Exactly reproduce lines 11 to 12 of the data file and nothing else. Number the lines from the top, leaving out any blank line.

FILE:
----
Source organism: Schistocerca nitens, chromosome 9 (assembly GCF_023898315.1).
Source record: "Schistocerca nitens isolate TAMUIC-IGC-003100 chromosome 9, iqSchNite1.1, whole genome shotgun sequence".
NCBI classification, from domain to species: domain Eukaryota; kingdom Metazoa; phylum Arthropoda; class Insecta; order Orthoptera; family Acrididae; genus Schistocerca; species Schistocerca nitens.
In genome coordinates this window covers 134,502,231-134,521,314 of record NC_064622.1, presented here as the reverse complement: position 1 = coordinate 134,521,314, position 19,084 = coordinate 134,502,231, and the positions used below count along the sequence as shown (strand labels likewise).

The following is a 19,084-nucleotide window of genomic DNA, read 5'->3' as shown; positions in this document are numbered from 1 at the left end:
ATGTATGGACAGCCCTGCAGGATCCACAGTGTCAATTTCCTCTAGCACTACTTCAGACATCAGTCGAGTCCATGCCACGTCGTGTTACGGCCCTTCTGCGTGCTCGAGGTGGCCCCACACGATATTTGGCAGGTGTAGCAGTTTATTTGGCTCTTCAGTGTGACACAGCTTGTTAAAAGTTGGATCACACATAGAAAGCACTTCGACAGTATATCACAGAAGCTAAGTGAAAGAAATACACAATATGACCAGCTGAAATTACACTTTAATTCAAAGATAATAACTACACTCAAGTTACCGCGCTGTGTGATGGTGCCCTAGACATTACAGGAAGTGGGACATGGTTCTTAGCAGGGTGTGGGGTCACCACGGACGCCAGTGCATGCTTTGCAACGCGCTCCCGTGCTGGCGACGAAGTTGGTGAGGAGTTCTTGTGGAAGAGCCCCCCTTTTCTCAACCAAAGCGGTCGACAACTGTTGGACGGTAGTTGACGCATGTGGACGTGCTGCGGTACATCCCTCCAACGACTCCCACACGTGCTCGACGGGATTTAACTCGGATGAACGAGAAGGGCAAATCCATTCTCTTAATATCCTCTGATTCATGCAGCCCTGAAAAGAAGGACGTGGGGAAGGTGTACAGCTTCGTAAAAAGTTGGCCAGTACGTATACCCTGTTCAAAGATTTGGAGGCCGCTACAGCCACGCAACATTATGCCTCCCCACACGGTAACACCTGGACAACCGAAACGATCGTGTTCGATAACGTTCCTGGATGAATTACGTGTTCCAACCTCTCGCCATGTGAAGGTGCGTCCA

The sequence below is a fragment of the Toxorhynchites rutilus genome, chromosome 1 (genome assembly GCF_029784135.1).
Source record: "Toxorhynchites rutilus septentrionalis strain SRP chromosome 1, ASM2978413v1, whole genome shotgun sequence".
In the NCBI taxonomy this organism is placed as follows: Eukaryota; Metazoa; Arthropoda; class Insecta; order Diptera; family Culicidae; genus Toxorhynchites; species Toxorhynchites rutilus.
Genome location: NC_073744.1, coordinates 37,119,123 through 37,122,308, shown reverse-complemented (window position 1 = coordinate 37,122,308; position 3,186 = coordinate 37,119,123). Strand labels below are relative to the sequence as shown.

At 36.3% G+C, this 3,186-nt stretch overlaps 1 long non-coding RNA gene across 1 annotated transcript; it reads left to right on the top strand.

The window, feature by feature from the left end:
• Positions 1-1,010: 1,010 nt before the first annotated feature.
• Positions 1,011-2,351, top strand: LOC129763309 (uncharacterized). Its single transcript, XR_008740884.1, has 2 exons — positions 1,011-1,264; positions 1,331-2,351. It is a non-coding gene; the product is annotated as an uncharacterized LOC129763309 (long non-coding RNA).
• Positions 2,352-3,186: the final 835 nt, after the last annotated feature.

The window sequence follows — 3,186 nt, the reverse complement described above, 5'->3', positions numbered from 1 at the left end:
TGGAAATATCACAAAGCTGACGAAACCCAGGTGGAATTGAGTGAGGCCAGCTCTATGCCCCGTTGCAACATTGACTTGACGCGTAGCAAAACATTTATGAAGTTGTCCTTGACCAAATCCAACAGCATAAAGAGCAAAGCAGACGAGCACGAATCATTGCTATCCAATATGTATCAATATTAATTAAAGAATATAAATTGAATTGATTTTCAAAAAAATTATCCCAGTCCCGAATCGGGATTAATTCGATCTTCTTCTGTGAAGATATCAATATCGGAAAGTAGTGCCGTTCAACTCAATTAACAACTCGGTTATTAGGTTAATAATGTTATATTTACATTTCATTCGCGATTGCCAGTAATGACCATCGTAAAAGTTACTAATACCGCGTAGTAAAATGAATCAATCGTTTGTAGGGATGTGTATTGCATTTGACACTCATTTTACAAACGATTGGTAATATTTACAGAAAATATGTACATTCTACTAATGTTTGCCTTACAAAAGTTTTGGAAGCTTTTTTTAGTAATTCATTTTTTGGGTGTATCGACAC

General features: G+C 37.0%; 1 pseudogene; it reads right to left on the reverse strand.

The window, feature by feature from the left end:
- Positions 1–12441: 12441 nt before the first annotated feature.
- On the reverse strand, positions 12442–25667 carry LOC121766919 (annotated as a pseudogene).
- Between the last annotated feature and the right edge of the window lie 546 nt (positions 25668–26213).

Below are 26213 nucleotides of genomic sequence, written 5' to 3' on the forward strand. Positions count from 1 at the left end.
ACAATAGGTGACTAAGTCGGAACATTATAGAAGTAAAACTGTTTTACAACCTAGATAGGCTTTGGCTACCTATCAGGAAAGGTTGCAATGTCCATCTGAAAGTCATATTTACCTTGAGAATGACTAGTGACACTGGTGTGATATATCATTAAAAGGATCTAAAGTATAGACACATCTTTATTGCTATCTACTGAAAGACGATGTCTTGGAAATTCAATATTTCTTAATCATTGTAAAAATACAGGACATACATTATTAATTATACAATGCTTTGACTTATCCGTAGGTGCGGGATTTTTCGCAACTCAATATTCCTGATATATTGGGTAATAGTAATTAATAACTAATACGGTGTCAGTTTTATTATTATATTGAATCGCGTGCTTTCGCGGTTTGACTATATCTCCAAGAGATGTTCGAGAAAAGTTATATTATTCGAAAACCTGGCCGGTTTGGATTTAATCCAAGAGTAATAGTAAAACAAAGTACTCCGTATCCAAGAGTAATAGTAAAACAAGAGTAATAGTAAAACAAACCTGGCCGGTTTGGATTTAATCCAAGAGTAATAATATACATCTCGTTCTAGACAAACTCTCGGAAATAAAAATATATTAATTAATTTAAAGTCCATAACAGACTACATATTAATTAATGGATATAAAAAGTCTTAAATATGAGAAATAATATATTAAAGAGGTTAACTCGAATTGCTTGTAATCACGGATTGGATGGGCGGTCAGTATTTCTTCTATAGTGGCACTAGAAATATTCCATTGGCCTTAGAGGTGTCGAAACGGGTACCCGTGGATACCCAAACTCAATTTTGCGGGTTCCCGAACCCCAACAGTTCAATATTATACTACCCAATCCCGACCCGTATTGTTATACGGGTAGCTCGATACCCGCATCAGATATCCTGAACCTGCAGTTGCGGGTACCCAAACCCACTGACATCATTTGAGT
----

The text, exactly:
At 36.3% G+C, this 3,186-nt stretch overlaps 1 long non-coding RNA gene across 1 annotated transcript; it reads left to right on the top strand.

The window, feature by feature from the left end: